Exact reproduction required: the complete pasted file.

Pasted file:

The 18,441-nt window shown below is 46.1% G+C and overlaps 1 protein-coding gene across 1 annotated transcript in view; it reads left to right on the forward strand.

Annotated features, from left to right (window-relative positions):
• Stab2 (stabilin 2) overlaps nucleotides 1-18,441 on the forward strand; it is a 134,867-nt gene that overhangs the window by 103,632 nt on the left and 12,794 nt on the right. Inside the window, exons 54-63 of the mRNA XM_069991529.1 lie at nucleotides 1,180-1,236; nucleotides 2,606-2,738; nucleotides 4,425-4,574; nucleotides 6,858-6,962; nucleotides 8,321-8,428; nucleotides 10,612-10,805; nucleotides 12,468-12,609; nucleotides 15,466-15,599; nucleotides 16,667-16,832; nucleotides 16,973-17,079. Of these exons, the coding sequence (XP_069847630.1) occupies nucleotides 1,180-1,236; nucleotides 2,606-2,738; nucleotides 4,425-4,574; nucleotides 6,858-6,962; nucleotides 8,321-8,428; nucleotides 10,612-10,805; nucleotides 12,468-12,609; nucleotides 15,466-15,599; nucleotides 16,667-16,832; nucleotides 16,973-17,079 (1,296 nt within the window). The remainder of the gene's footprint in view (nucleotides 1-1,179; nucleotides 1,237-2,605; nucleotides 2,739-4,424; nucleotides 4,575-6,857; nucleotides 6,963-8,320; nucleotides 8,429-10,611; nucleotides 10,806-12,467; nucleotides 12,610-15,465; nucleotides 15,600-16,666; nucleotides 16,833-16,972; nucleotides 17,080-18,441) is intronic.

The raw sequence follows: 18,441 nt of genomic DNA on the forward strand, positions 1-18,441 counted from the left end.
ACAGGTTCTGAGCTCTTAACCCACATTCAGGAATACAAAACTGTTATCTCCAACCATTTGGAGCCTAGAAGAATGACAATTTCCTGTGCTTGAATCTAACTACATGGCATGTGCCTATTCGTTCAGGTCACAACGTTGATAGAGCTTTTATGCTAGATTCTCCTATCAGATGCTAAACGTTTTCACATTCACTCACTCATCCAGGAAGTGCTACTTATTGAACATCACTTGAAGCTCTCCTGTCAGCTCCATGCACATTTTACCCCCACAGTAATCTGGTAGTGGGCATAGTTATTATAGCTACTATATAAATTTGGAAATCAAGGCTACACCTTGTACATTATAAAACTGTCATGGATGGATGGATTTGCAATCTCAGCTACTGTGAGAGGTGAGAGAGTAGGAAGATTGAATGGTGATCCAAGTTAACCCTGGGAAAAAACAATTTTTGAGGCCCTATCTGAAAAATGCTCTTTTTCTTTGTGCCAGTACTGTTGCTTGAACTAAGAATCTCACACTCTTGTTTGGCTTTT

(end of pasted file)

The 18,441-nt window shown below is 46.1% G+C and overlaps 1 protein-coding gene across 1 annotated transcript in view; it reads left to right on the forward strand.

Annotated features, from left to right (window-relative positions):
• Stab2 (stabilin 2) overlaps nucleotides 1-18,441 on the forward strand; it is a 134,867-nt gene that overhangs the window by 103,632 nt on the left and 12,794 nt on the right. Inside the window, exons 54-63 of the mRNA XM_069991529.1 lie at nucleotides 1,180-1,236; nucleotides 2,606-2,738; nucleotides 4,425-4,574; nucleotides 6,858-6,962; nucleotides 8,321-8,428; nucleotides 10,612-10,805; nucleotides 12,468-12,609; nucleotides 15,466-15,599; nucleotides 16,667-16,832; nucleotides 16,973-17,079. Of these exons, the coding sequence (XP_069847630.1) occupies nucleotides 1,180-1,236; nucleotides 2,606-2,738; nucleotides 4,425-4,574; nucleotides 6,858-6,962; nucleotides 8,321-8,428; nucleotides 10,612-10,805; nucleotides 12,468-12,609; nucleotides 15,466-15,599; nucleotides 16,667-16,832; nucleotides 16,973-17,079 (1,296 nt within the window). The remainder of the gene's footprint in view (nucleotides 1-1,179; nucleotides 1,237-2,605; nucleotides 2,739-4,424; nucleotides 4,575-6,857; nucleotides 6,963-8,320; nucleotides 8,429-10,611; nucleotides 10,806-12,467; nucleotides 12,610-15,465; nucleotides 15,600-16,666; nucleotides 16,833-16,972; nucleotides 17,080-18,441) is intronic.

The raw sequence follows: 18,441 nt of genomic DNA on the forward strand, positions 1-18,441 counted from the left end.
ACAGGTTCTGAGCTCTTAACCCACATTCAGGAATACAAAACTGTTATCTCCAACCATTTGGAGCCTAGAAGAATGACAATTTCCTGTGCTTGAATCTAACTACATGGCATGTGCCTATTCGTTCAGGTCACAACGTTGATAGAGCTTTTATGCTAGATTCTCCTATCAGATGCTAAACGTTTTCACATTCACTCACTCATCCAGGAAGTGCTACTTATTGAACATCACTTGAAGCTCTCCTGTCAGCTCCATGCACATTTTACCCCCACAGTAATCTGGTAGTGGGCATAGTTATTATAGCTACTATATAAATTTGGAAATCAAGGCTACACCTTGTACATTATAAAACTGTCATGGATGGATGGATTTGCAATCTCAGCTACTGTGAGAGGTGAGAGAGTAGGAAGATTGAATGGTGATCCAAGTTAACCCTGGGAAAAAACAATTTTTGAGGCCCTATCTGAAAAATGCTCTTTTTCTTTGTGCCAGTACTGTTGCTTGAACTAAGAATCTCACACTCTTGTTTGGCTTTT